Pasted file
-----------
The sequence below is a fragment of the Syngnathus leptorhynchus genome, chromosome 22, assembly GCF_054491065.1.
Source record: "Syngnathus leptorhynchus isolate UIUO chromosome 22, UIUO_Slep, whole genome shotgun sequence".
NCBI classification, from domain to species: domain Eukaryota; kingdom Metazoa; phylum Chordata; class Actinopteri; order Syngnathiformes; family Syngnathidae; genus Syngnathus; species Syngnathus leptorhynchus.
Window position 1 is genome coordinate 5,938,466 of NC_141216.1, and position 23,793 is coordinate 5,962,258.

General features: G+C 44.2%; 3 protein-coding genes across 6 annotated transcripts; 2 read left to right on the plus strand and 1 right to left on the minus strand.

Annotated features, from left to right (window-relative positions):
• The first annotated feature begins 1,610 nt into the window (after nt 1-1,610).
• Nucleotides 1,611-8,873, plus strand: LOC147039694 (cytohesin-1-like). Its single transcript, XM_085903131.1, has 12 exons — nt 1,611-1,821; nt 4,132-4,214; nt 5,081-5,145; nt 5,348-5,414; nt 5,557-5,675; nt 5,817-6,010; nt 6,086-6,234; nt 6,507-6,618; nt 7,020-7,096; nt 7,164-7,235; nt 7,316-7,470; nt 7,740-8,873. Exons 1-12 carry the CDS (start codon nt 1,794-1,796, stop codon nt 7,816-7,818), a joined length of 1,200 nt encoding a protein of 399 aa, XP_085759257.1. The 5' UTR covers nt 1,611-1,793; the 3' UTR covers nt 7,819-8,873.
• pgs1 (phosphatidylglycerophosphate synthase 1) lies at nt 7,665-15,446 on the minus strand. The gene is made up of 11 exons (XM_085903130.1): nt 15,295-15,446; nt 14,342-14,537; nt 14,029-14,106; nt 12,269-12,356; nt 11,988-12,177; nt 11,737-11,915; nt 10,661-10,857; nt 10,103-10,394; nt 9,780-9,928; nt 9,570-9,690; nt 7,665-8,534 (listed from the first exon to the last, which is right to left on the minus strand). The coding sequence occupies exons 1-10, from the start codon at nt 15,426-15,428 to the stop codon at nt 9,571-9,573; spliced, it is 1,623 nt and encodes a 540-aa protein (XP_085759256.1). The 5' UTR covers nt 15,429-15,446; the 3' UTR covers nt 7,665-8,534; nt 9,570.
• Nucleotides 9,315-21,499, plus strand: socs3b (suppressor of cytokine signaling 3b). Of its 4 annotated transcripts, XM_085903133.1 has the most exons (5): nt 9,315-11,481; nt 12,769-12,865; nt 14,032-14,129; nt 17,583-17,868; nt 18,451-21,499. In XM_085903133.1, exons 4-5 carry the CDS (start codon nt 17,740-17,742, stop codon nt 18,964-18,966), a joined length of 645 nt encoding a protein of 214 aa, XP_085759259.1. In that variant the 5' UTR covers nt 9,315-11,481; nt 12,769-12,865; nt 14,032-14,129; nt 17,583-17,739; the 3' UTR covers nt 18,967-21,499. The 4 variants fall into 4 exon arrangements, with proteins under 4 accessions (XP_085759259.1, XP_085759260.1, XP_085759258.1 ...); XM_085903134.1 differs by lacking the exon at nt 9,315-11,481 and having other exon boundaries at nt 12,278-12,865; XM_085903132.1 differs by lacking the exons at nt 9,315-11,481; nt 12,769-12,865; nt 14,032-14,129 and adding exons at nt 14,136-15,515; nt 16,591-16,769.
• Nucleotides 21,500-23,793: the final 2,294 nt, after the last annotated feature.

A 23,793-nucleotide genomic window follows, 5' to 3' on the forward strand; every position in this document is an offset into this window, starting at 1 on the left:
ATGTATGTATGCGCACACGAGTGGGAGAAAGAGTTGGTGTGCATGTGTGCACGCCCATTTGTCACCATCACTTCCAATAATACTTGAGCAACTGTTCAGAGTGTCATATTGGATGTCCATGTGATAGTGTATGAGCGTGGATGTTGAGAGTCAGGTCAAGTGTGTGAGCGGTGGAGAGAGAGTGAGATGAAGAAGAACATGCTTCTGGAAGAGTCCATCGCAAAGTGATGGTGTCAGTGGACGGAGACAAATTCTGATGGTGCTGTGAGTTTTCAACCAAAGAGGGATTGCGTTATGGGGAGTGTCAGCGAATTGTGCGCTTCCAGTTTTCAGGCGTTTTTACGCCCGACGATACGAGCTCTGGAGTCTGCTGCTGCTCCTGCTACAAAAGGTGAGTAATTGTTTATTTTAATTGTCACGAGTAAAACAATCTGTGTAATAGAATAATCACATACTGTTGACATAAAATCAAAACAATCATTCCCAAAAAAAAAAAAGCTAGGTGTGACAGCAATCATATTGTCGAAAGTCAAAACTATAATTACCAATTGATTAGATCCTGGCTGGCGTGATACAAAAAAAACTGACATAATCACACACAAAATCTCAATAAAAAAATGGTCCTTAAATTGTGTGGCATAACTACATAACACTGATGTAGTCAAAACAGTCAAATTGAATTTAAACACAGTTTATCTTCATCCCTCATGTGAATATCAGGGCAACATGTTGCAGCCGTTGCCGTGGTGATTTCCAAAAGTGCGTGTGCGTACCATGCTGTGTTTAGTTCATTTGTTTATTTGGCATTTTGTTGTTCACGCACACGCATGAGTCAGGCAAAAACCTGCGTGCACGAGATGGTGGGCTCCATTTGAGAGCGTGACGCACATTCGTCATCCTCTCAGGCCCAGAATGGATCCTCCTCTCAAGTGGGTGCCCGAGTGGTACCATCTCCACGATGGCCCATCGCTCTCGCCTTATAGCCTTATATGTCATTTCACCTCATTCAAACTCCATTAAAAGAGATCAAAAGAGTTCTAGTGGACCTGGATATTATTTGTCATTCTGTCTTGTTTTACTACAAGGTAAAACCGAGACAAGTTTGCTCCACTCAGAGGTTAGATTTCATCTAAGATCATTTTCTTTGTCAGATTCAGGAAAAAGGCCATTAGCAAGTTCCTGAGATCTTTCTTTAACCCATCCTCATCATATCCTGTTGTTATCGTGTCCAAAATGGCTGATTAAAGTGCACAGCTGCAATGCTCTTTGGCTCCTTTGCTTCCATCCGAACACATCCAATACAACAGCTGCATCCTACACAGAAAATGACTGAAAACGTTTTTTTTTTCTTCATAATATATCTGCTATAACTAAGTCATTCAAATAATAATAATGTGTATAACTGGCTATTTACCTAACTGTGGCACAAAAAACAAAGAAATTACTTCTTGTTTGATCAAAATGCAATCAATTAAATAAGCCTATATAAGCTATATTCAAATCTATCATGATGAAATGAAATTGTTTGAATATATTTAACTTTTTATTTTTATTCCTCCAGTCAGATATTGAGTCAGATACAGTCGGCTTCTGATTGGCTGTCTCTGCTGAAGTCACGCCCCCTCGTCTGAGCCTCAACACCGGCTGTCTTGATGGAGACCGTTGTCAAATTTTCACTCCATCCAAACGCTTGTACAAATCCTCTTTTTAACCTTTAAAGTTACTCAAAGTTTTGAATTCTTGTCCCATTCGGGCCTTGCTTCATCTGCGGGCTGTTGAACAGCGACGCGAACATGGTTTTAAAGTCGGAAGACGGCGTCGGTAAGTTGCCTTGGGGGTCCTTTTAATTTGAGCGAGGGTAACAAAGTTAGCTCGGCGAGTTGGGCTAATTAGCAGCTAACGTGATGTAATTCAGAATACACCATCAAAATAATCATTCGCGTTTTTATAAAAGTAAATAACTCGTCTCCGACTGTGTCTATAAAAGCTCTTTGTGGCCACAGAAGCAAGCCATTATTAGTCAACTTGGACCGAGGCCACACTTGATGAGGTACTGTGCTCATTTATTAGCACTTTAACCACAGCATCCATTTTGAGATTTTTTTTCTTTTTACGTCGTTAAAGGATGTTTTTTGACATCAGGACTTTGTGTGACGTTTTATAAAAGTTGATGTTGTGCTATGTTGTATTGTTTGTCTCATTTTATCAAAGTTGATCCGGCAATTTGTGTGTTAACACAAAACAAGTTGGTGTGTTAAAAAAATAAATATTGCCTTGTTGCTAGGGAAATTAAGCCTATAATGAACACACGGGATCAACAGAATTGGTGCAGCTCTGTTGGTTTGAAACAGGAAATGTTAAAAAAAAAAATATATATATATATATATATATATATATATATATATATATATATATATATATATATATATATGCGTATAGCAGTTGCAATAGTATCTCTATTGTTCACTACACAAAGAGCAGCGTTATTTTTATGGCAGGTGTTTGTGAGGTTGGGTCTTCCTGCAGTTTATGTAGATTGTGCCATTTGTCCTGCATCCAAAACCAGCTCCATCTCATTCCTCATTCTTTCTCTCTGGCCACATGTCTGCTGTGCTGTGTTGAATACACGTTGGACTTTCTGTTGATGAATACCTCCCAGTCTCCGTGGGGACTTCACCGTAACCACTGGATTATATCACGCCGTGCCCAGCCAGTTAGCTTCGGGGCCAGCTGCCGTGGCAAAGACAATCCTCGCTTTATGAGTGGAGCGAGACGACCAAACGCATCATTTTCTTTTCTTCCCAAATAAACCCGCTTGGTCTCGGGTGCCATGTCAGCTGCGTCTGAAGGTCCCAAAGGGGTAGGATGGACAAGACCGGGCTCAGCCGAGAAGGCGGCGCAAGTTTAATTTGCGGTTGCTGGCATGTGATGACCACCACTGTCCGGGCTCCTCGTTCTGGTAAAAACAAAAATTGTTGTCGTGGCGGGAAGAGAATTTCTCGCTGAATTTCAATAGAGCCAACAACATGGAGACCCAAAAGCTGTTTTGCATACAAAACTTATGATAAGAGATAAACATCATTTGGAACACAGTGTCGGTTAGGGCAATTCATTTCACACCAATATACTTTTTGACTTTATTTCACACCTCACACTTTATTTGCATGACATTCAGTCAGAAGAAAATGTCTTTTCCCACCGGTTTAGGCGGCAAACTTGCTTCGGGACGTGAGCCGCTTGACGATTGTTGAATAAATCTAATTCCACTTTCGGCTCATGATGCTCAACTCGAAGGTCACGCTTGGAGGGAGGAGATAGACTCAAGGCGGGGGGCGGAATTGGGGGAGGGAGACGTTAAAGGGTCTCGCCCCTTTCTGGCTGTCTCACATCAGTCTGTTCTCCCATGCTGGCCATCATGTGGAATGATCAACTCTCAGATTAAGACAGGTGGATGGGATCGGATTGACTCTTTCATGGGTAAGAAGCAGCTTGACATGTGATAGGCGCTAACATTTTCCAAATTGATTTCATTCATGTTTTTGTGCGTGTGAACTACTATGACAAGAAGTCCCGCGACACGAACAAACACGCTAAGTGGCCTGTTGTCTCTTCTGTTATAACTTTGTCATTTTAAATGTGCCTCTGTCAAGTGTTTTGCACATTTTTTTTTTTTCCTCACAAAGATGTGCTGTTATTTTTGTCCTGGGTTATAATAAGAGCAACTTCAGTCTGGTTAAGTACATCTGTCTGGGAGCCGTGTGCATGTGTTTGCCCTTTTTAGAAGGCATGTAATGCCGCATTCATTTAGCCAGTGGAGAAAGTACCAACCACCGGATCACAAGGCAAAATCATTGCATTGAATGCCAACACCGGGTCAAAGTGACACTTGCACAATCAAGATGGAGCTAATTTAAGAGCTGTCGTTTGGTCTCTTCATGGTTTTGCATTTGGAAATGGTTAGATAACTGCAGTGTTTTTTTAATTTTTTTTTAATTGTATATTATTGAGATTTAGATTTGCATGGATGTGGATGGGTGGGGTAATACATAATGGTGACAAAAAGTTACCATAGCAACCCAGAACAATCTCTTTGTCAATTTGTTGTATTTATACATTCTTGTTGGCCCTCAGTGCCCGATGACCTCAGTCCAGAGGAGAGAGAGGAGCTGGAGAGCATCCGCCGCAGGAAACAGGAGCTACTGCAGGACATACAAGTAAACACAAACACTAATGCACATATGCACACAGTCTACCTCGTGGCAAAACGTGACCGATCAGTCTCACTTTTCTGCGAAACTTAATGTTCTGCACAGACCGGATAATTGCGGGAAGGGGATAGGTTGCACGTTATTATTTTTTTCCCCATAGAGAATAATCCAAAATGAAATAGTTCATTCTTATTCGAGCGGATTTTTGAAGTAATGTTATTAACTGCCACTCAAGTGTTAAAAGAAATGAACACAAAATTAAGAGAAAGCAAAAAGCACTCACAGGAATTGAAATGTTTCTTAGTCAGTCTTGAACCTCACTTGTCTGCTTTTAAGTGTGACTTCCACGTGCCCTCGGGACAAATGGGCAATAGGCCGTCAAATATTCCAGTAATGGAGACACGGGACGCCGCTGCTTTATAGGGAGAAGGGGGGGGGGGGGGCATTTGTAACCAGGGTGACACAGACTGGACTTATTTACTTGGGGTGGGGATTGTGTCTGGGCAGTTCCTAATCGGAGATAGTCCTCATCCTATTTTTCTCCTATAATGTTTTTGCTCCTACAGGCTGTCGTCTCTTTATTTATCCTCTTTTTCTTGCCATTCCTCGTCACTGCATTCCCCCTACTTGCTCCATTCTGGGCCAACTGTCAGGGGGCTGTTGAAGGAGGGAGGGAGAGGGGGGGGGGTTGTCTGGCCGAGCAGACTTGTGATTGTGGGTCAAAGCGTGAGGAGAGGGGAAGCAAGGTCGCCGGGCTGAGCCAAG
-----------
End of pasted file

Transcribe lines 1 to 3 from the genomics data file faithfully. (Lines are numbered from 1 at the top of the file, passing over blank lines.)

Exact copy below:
The sequence below is a fragment of the Syngnathus leptorhynchus genome, chromosome 22, assembly GCF_054491065.1.
Source record: "Syngnathus leptorhynchus isolate UIUO chromosome 22, UIUO_Slep, whole genome shotgun sequence".
NCBI classification, from domain to species: domain Eukaryota; kingdom Metazoa; phylum Chordata; class Actinopteri; order Syngnathiformes; family Syngnathidae; genus Syngnathus; species Syngnathus leptorhynchus.